Friday, May 27
- 06:50 am – Shacharit
- 07:00 pm – Mincha
- 07:52 pm – Candle Lighting
Saturday, May 28
- 07:45 am – Shacharit at Salem Towers
- 08:45 am – Shacharit
- 08:56 am – Latest Time for Kriat Shema
- 10:15 am – Junior Congregation
- 11:15 am – Kiddush
- 04:45 pm – Ladies’ Class in Brachot (at the Rabinowitz home, 265 Fellsway East)
- 06:30 pm – Men’s Class in Derech Hashem
- 07:25 pm – Mincha
- 07:55 pm – Se’udah Shlishit
- 08:45 pm – Ma’ariv
- 09:01 pm – Shabbat Ends
Week of May 29 – June 3
- 08:00 am – Sunday and Monday (Memorial Day)
- 06:40 am – Thursday
- 06:50 am – Tuesday, Wednesday, and Friday
- 07:55 pm – Monday – Friday
- 08:25 pm – Monday – Thursday
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Weekly Words of Torah
Insights into Parshat Bamidbar by Mr. Eitan Westrich of Yeshivat Sha’alvim, by Rav Re’uven Ungar of Sha’alvim.
Sefer Bamidbar starts off with Hashem telling Moshe to count Bnei Yisrael. In the second Perek of the Parsha the Torah describes the camps of Bnei Yisrael. Each tribe had a different are around to camp surrounding the Mishkan (Tabernacle). In addition, each tribe had its own flag on which the Torah says had “otot l’beit avotam” (a sign for its household). Why does the Torah use so many pesukim to describe where each tribe camped? Furthermore what is the significance of each tribe having its own flag?
Rashi explains the “signs” of these flags as being a different color for each flag. This way each tribe could recognize their different flags. Rashi adds that the color of each tribe’s flag was the same as the color of its gemstone which was placed on the choshen, the breastplate of the Kohen Gadol. The Ramban however elaborates much more on how these flags appeared. He writes that each tribe had a symbol on its flag of something relevant to the identity of that tribe.
We see in the explanation of the camps of each tribe and specifically the flag of each tribe that Hashem gave the tribes their own identity and individuality. Not only was it significant for the entire nation to be counted and traveling together but to also have the subdivisions of an area to camp for each tribe as well as a unified flag for each tribe. By Hashem going and giving a flag to each tribe He allowed for the people to cling to a smaller group within the nation, and those separate tribes are traveled as one Klal Yisrael.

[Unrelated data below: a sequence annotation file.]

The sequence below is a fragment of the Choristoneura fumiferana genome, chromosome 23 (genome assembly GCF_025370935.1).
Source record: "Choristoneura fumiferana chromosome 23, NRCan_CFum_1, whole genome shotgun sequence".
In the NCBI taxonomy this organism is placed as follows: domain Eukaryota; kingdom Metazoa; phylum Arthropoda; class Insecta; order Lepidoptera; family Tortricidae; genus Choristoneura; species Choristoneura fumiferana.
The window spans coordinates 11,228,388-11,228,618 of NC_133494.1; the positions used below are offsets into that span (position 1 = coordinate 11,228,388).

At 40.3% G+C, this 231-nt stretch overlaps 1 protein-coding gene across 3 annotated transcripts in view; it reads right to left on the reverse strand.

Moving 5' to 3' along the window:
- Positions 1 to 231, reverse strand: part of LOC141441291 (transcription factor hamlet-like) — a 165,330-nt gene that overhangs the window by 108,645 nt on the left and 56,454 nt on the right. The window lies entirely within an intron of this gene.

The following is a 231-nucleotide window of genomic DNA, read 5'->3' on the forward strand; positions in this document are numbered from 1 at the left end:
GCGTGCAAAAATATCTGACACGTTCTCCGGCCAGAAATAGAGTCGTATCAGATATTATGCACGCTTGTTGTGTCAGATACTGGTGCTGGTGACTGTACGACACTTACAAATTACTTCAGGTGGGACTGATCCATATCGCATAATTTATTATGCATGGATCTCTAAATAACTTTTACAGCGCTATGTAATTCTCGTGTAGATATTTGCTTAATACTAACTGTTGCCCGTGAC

We see this idea in Rashi’s connecting the color of each flag to the twelve colors of the choshen. Similar to the camps being separate parts of the camping of the nation, so too the choshen was made up of twelve separate stones. Each tribe had one stone to identify with and feel personally connected with. Here we are shown a message of the Torah’s focus not just on the nation but for the individual having something to identify with. The whole idea of a flag, especially a flag depicting a theme of that tribe as the Ramban writes, gives the tribe unit a unified identity. The flag serves to join together each tribe which will allow for the tribes to unify as a stronger Bnei Yisrael.
From here we can learn the significance of communities within the nation at large. Unfortunately, today we are not a people all living side by side, surrounding a house of Hashem. The need of strong communities is especially applicable to our generation as our nation is dispersed amongst the entire world. If we only see significance in connecting to the nation as a whole we may find ourselves as separate individuals. Instead we must strengthen ourselves by those Jews around us, in our communities, connecting and identifying with the Jews in our neighborhoods. Supporting and helping the entire nation is a daunting task on individuals. However if each community is a unified group of members and everyone can reach out to help each other when in need and take chizuk (strengthening) from each other. If our communities are strong and join with other communities, as the twelve individual tribes joined together to serve Hashem, then we too will be zocheh (merit) to dwell surrounding a home of Hashem’s divine spirit bimhaira biyamainu (speedily, in our time).